RogueScribner wrote:Most writers, directors, and actors live from project to project. They aren't raking in millions. Sometimes weeks, if not months, could pass between projects. How are actors supposed to be able to audition, writers to work on their spec script, or directors pitch their ideas if they are constantly waiting tables? That's one of the ideas behind the residuals: it's a bit of a safety net between jobs. The other idea is that when people pour their creative soul into a project and a studio rakes in the cash hand over fist, it stands to reason the people who actually created the project should share in the success. The studio system is dead for a reason and it's mainly because you can't trust a company to do the right thing by its employees.
Nor do these people NEED millions to live off of...
We all know that unless the budget is low, or the creative team is self producing the movie, everyone involved is still working for a boss, the producers.
My dad work construction for 22 years and managed to still paint his art every night. He sold dozens of works that he poured his creative soul into, and several of those paintings were then resold to other people. But he got what he asked for when he sold his art and said good bye to it as it was no longer physically his. But he still did what he loved to do and made a few bucks at it while maintaing a job.
So when one POURS their creativity into a screen play, then sells said screenplay for money, its no longer theirs. Yeah, they wrote it, but they then sold it away for a price and now the intity that paid their money for said screenplay now own it and may do what every they want with it. This is basic economics...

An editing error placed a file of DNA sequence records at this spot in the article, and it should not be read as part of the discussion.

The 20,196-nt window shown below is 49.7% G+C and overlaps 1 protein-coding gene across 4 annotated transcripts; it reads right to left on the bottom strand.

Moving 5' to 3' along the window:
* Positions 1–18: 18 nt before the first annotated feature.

Look at what the basic pay is for an INDY script
applicable Guild minimum for an original screenplay purchase is $37,962:
Thats almost a years pay for most people, easily liveable even in Los Angles standards.
But the writer dosnt get all of that as they will have to pay their Union dues ontop of that.
Its all middle man crap.
And this whole strike isnt just over residuals either, as proven early on in this bs, the WGA is trying to every writer under their banner.
As part of this campaign September 20, 2006, WGAw held a Los Angeles, California unity rally in support of the America's Next Top Model writers strike. President Patric Verrone said: "Every piece of media with a moving image on a screen or a recorded voice must have a writer, and every writer must have a WGA contract
Thats just a fucking power trip bull shit right there.
Sound like the WGA heads would like every single writer under their thumb and control.